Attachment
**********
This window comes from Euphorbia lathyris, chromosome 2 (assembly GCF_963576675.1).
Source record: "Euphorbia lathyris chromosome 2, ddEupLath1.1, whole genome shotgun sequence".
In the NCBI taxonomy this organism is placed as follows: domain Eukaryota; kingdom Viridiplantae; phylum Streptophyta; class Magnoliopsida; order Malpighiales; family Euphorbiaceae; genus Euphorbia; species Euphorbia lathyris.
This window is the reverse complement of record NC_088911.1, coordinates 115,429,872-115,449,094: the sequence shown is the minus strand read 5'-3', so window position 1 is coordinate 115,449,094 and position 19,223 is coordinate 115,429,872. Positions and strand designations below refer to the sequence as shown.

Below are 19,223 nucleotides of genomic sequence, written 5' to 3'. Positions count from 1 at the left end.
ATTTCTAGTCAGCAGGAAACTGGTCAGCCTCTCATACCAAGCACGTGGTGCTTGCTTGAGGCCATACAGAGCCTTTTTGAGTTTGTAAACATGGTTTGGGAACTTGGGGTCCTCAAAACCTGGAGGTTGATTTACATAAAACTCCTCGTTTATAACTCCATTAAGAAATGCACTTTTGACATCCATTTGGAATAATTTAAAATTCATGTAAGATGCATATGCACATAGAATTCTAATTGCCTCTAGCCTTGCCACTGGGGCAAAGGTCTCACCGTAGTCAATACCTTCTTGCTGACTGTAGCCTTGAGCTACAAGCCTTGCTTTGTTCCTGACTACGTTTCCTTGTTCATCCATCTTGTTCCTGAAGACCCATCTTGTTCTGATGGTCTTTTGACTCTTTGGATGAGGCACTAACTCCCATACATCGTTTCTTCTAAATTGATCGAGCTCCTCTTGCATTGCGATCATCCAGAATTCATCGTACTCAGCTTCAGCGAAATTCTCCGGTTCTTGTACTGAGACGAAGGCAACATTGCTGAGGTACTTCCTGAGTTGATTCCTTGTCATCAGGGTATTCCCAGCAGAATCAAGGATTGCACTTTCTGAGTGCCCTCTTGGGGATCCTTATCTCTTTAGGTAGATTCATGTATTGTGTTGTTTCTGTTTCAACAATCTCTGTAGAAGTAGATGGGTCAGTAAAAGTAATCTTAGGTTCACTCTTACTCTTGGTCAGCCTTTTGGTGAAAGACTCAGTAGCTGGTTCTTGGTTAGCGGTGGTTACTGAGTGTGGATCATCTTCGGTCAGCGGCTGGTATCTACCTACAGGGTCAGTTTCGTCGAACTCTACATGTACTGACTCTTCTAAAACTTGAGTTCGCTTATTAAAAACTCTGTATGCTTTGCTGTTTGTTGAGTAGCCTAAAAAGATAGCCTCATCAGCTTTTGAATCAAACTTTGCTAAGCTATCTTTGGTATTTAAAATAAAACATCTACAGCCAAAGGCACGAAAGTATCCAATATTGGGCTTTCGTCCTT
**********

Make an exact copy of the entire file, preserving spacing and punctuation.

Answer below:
This window comes from Euphorbia lathyris, chromosome 2 (assembly GCF_963576675.1).
Source record: "Euphorbia lathyris chromosome 2, ddEupLath1.1, whole genome shotgun sequence".
In the NCBI taxonomy this organism is placed as follows: domain Eukaryota; kingdom Viridiplantae; phylum Streptophyta; class Magnoliopsida; order Malpighiales; family Euphorbiaceae; genus Euphorbia; species Euphorbia lathyris.
This window is the reverse complement of record NC_088911.1, coordinates 115,429,872-115,449,094: the sequence shown is the minus strand read 5'-3', so window position 1 is coordinate 115,449,094 and position 19,223 is coordinate 115,429,872. Positions and strand designations below refer to the sequence as shown.

Below are 19,223 nucleotides of genomic sequence, written 5' to 3'. Positions count from 1 at the left end.
ATTTCTAGTCAGCAGGAAACTGGTCAGCCTCTCATACCAAGCACGTGGTGCTTGCTTGAGGCCATACAGAGCCTTTTTGAGTTTGTAAACATGGTTTGGGAACTTGGGGTCCTCAAAACCTGGAGGTTGATTTACATAAAACTCCTCGTTTATAACTCCATTAAGAAATGCACTTTTGACATCCATTTGGAATAATTTAAAATTCATGTAAGATGCATATGCACATAGAATTCTAATTGCCTCTAGCCTTGCCACTGGGGCAAAGGTCTCACCGTAGTCAATACCTTCTTGCTGACTGTAGCCTTGAGCTACAAGCCTTGCTTTGTTCCTGACTACGTTTCCTTGTTCATCCATCTTGTTCCTGAAGACCCATCTTGTTCTGATGGTCTTTTGACTCTTTGGATGAGGCACTAACTCCCATACATCGTTTCTTCTAAATTGATCGAGCTCCTCTTGCATTGCGATCATCCAGAATTCATCGTACTCAGCTTCAGCGAAATTCTCCGGTTCTTGTACTGAGACGAAGGCAACATTGCTGAGGTACTTCCTGAGTTGATTCCTTGTCATCAGGGTATTCCCAGCAGAATCAAGGATTGCACTTTCTGAGTGCCCTCTTGGGGATCCTTATCTCTTTAGGTAGATTCATGTATTGTGTTGTTTCTGTTTCAACAATCTCTGTAGAAGTAGATGGGTCAGTAAAAGTAATCTTAGGTTCACTCTTACTCTTGGTCAGCCTTTTGGTGAAAGACTCAGTAGCTGGTTCTTGGTTAGCGGTGGTTACTGAGTGTGGATCATCTTCGGTCAGCGGCTGGTATCTACCTACAGGGTCAGTTTCGTCGAACTCTACATGTACTGACTCTTCTAAAACTTGAGTTCGCTTATTAAAAACTCTGTATGCTTTGCTGTTTGTTGAGTAGCCTAAAAAGATAGCCTCATCAGCTTTTGAATCAAACTTTGCTAAGCTATCTTTGGTATTTAAAATAAAACATCTACAGCCAAAGGCACGAAAGTATCCAATATTGGGCTTTCGTCCTT